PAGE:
C. Megalodon - The World's Largest Sharks Ever
The megalodon is the world's largest shark ever, but you can relax because it is extinct.
It would have made the biggest great white shark ever look like a tadpole!
At up to a massive 98 feet long (30m), this big cousin of the great white shark was a fearsome creature that even movie-makers haven't dared to conjure up.
Scientists have put together fossils found the world over of this incredibly enormous shark, and through experimentation have worked out that the bite of the average-sized megalodon would have been 10 times more powerful than the biggest great white sharks we have in our oceans today.
Megalodon pups were 13 feet long when they were born!
The largest sharks that exist in the world today are whale sharks that can reach 42 feet (13m) in length, but which are harmless plankton eaters.
The megalodon, full name Carcharodon or Carcharocles megalodon, is referred to as simply C. megalodon, because scientists cannot agree on its true taxonomy.
When did the megalodon live?
The megalodon became extinct 1.6 million years ago.
It was believed that this giant shark lived in the world's oceans from 16 million years ago until almost 2 million years ago.
To put this into perspective, the dinosaurs died out 65.5 million years go, and human beings like ourselves only appeared 200,000 years ago.
So the megalodon shark lived in the period after the dinosaurs became extinct and before homo sapiens (us) appeared.
Is the megalodon still alive today?
This is something that seems to trouble a lot of people, perhaps the nightmare scenario of coming face to face with one of these monsters while swimming in the sea.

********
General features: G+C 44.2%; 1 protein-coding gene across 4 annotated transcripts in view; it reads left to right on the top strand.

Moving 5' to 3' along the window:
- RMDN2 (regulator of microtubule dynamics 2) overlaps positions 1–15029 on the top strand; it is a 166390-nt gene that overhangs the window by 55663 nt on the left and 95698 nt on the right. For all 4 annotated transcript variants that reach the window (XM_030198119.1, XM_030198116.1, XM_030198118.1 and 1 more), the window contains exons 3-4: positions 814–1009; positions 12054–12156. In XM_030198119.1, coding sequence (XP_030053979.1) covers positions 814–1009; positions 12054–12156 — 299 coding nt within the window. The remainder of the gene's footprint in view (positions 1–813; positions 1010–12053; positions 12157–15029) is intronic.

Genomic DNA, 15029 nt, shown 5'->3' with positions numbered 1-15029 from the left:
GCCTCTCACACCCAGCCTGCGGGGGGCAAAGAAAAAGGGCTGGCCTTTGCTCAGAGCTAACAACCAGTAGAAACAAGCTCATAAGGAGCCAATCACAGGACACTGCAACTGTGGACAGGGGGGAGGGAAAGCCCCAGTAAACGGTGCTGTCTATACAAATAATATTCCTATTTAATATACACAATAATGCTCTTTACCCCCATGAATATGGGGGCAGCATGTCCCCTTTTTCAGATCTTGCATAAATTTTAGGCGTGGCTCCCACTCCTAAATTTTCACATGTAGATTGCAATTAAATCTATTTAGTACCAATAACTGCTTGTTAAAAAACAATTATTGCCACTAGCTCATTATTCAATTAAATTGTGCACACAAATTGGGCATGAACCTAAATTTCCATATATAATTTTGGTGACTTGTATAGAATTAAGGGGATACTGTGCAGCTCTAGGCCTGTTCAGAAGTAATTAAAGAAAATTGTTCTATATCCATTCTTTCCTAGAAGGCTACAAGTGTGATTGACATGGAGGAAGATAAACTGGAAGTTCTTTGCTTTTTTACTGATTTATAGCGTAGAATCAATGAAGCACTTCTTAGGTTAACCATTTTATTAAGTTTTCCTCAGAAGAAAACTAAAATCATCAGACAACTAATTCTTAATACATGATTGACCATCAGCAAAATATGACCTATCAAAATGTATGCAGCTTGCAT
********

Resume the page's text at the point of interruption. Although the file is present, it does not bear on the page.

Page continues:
While it is true that 70% of the world's oceans are as yet unexplored, it is extremely unlikely that the megalodon still exists in any of them.
The simple reason for that is because the parts of the oceans and seas which remain unexplored are the deep waters where man cannot yet go because of the intense water pressure.
The water temperature deep underwater is very cold, because sunlight cannot penetrate and, as we all know, heat rises, not sinks.
C. megalodon was known to prefer warmer waters.
Where were megalodon sharks found?
C. megalodon were to be found in all the warmer waters of the world, not forgetting that sea temperatures then were higher than they are today.
Fossilised remains of its teeth have been found in:
It is called a cosmopolitan species because they existed in such a widespread area, as shown by where their fossilised remains have been discovered.
[All sharks' bodies are made of cartilage, not bone, and this substance does not fossilize. We have cartilage in our joints, our noses and our earlobes, and while it is very strong and flexible, it generally does not calcify and turn into fossils.]
Why did the megalodon become extinct?
The world underwent terrific changes during the 15 million years that C. megalodon lived.
There were devastating earthquakes and volcanoes as the tectonic plates on the Earth's surface shifted and rammed into each other.